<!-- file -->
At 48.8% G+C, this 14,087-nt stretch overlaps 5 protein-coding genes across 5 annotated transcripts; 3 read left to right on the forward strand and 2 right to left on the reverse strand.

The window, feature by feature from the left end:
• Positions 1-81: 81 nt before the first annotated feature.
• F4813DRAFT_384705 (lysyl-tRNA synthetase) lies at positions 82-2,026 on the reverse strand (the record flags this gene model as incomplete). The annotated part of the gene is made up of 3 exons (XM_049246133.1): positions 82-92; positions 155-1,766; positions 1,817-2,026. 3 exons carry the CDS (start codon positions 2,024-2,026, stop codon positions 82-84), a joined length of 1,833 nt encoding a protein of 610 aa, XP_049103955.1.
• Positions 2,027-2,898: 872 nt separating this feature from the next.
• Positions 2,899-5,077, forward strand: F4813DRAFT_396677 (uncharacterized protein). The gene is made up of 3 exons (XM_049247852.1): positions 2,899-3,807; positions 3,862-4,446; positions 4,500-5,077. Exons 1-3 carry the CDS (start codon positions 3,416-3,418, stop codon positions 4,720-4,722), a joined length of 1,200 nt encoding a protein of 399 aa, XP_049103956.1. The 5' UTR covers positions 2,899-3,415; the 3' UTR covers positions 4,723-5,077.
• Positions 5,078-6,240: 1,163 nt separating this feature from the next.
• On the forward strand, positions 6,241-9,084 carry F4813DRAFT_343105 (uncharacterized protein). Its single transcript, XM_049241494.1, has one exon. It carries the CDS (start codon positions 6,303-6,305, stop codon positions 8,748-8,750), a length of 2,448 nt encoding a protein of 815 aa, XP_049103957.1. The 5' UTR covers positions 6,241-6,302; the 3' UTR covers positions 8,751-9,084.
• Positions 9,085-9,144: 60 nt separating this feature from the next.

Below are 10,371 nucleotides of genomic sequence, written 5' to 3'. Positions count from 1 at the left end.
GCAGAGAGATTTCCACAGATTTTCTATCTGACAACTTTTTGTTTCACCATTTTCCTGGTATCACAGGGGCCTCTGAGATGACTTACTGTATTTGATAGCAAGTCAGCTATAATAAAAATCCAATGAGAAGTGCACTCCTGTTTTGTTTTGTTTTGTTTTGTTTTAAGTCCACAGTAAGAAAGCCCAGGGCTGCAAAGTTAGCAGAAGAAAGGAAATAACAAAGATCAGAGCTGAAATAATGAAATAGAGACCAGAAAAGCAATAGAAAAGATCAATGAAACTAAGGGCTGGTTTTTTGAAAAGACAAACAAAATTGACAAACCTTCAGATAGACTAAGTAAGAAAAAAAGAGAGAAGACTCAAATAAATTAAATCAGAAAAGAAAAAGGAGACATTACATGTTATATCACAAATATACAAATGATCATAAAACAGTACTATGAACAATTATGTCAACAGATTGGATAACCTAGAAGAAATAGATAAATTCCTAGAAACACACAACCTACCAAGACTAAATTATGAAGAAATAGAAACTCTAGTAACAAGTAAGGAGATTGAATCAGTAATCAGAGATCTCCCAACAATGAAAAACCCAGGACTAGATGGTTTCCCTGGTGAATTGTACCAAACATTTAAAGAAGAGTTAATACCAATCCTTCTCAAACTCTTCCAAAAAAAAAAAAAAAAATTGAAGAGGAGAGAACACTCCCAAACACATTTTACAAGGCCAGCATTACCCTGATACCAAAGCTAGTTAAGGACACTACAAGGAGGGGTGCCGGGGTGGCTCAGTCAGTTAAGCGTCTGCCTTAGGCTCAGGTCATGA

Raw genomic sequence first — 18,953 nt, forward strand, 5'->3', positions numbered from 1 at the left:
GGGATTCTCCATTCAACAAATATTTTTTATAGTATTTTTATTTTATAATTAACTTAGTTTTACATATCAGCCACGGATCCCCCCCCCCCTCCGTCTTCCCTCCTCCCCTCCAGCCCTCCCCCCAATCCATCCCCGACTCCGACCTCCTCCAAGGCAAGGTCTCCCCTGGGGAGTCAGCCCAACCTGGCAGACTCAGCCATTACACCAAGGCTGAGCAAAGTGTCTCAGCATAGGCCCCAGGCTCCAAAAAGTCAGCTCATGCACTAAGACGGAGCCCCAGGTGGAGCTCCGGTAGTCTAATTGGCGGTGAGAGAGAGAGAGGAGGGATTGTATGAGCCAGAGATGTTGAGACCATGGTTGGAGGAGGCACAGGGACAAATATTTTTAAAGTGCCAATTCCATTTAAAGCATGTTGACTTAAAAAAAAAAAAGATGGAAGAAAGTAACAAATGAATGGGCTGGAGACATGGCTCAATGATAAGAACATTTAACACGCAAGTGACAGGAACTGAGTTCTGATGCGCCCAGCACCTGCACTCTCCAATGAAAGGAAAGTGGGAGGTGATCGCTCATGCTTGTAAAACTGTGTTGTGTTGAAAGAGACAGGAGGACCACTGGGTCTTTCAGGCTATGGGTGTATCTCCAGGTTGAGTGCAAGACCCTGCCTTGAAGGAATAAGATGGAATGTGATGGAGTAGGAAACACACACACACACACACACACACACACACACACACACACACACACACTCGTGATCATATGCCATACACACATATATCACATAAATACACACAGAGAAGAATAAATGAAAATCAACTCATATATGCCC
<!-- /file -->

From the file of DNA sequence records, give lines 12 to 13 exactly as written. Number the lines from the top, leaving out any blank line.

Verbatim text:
Raw genomic sequence first — 18,953 nt, forward strand, 5'->3', positions numbered from 1 at the left:
GGGATTCTCCATTCAACAAATATTTTTTATAGTATTTTTATTTTATAATTAACTTAGTTTTACATATCAGCCACGGATCCCCCCCCCCCTCCGTCTTCCCTCCTCCCCTCCAGCCCTCCCCCCAATCCATCCCCGACTCCGACCTCCTCCAAGGCAAGGTCTCCCCTGGGGAGTCAGCCCAACCTGGCAGACTCAGCCATTACACCAAGGCTGAGCAAAGTGTCTCAGCATAGGCCCCAGGCTCCAAAAAGTCAGCTCATGCACTAAGACGGAGCCCCAGGTGGAGCTCCGGTAGTCTAATTGGCGGTGAGAGAGAGAGAGGAGGGATTGTATGAGCCAGAGATGTTGAGACCATGGTTGGAGGAGGCACAGGGACAAATATTTTTAAAGTGCCAATTCCATTTAAAGCATGTTGACTTAAAAAAAAAAAAGATGGAAGAAAGTAACAAATGAATGGGCTGGAGACATGGCTCAATGATAAGAACATTTAACACGCAAGTGACAGGAACTGAGTTCTGATGCGCCCAGCACCTGCACTCTCCAATGAAAGGAAAGTGGGAGGTGATCGCTCATGCTTGTAAAACTGTGTTGTGTTGAAAGAGACAGGAGGACCACTGGGTCTTTCAGGCTATGGGTGTATCTCCAGGTTGAGTGCAAGACCCTGCCTTGAAGGAATAAGATGGAATGTGATGGAGTAGGAAACACACACACACACACACACACACACACACACACACACACACACACACTCGTGATCATATGCCATACACACATATATCACATAAATACACACAGAGAAGAATAAATGAAAATCAACTCATATATGCCC